A thriving, fair, evolving, resilient human society which engenders the wellbeing of all its members while functioning in sustainable and regenerative harmony with our beautiful living planet.
Many of Earth’s ecosystems and the infrastructure and systems we have built on top of them are stressed and cascading to failure. Worse, many of our attempts to fix social and environmental problems simply don’t work any more, because the things we believe we know how to do only patch up the symptoms of much deeper systemic “wicked” problems.
The term “wicked problem” is generally used to describe a problem which, due to complex interdependencies, is very difficult or even impossible to understand, let alone solve. And the truth is, within the constraints of our current worldviews and the institutions we’ve created based on those worldviews, problems this complex ARE impossible to solve. If we’re going to make any headway with wicked problems, we have to find a way to work with them according to their nature: complex, interdependent, systemic, and impacting on reality in ways far beyond the awareness, understanding, or action capability of any one organisation.
To deal with wicked problems, we need a new, better paradigm, which works for all of us, not just some of us, for the whole planet, not just parts of it, and for future generations, not just the present ones. Discovering and developing this new paradigm is an enormous challenge, but it is one we must confront, and delve into deeply, if we are to make it through to the future we want.
Praxorium’s mission is to provide an action learning ecosystem which can support humanity in developing and applying the collective intelligence and the new paradigm we need in order to tackle these wicked problems.
We’re experimenting with opening our doors to all and encouraging each other to interact in alignment and integrity with values that support our mission:
- focus our efforts on whole systems and life needs
- continuously reflect on and aim to see outside the boxes we’ve been trained in
- dig down to find first principles and hidden assumptions
- listen deeply for truth, and prioritise truth over ego
- foster the best possible information, intelligence and imagination
- achieve real change and continuous learning and feedback through praxis in the real world
Everything is open to question
All systems, stories and frameworks are open to question. Praxorium itself has operating assumptions, principles and values, but none are to be treated as beyond question or incontrovertibly true.
Scientific evidence is highly regarded but is not a prerequisite for speculation. What we regard as scientific evidence is core to our existing paradigm, and as such, may provide little more than guiding lights in the liminal space of discovering a new paradigm suited to dealing with wicked problems. Scientific evidence answers old questions; we’re examining new ones.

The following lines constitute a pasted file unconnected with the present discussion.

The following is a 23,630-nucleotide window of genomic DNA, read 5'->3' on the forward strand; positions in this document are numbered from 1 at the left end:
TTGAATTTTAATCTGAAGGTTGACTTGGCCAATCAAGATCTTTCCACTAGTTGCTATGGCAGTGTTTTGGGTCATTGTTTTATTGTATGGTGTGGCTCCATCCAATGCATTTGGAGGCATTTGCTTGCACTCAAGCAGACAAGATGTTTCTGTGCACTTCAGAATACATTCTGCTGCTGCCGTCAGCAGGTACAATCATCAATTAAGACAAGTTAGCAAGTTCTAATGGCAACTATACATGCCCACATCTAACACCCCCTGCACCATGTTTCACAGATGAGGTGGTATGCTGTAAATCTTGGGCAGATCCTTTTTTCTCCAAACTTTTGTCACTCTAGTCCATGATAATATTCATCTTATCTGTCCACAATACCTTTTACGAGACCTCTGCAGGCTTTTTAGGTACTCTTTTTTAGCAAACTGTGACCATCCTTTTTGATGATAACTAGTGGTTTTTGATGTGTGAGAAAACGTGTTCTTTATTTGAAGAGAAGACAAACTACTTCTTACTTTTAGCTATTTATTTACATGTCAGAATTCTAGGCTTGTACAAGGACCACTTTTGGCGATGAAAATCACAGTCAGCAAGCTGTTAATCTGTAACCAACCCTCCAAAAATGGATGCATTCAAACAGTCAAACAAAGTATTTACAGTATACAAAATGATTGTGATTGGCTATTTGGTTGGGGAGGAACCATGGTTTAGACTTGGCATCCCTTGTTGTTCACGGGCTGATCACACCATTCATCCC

There are no panaceas
Wicked problems have no manuals, best practices, panaceas or ultimate solution. Dealing with them is a process.
We can’t even assume that we fully understand what the “problem” is, because we may not have any means of sensing or understanding the whole system. Rather, we have to proceed with the humility of recognising that we don’t know everything, and while planning is important, we cannot ever have a fully developed plan to get us from A to Z. The process, rather, is probe-sense-respond.
Questions are the focal point
We are searching for truth, but facts and solutions and answers are not at the centre of the Praxorium ecosystem. Questions help us to continually focus and refocus our sense-making and our thinking, which is what we need to do when operating in complexity.
The map is not the territory
– Alfred Korzybski
Models and frameworks can be very useful when applied in appropriate contexts, but they are not the purpose of the Praxorium ecosystem either. Reality always takes precedence over models.
The classifications we use to match and mismatch and partition information into chunks, and to abstract patterns into concepts we can manipulate, do not exist in the natural world any more than lines drawn on a map to denote borders between countries impact on the natural world. Such classifications (e.g. ideological viewpoints, institutions, academic disciplines) can be useful but the psychological boxes they divide reality into are not real. We need to remember this in order to think outside them.